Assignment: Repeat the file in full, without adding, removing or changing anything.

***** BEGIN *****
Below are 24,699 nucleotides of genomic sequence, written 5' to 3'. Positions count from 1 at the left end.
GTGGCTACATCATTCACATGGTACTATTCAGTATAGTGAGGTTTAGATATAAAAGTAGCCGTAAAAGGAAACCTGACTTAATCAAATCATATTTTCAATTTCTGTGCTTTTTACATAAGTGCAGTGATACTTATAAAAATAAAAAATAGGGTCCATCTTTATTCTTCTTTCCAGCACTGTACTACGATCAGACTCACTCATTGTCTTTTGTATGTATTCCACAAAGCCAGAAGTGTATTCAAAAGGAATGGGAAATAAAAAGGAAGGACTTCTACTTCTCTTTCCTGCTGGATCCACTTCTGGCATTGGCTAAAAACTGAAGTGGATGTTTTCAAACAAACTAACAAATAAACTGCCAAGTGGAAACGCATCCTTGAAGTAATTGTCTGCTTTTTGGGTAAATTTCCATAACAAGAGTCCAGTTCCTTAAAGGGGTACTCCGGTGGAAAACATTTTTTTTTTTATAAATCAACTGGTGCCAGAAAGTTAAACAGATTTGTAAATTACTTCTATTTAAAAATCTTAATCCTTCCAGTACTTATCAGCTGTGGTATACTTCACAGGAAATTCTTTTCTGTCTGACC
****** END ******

Below are 24,699 nucleotides of genomic sequence, written 5' to 3'. Positions count from 1 at the left end.
GTGGCTACATCATTCACATGGTACTATTCAGTATAGTGAGGTTTAGATATAAAAGTAGCCGTAAAAGGAAACCTGACTTAATCAAATCATATTTTCAATTTCTGTGCTTTTTACATAAGTGCAGTGATACTTATAAAAATAAAAAATAGGGTCCATCTTTATTCTTCTTTCCAGCACTGTACTACGATCAGACTCACTCATTGTCTTTTGTATGTATTCCACAAAGCCAGAAGTGTATTCAAAAGGAATGGGAAATAAAAAGGAAGGACTTCTACTTCTCTTTCCTGCTGGATCCACTTCTGGCATTGGCTAAAAACTGAAGTGGATGTTTTCAAACAAACTAACAAATAAACTGCCAAGTGGAAACGCATCCTTGAAGTAATTGTCTGCTTTTTGGGTAAATTTCCATAACAAGAGTCCAGTTCCTTAAAGGGGTACTCCGGTGGAAAACATTTTTTTTTTTATAAATCAACTGGTGCCAGAAAGTTAAACAGATTTGTAAATTACTTCTATTTAAAAATCTTAATCCTTCCAGTACTTATCAGCTGTGGTATACTTCACAGGAAATTCTTTTCTGTCTGACC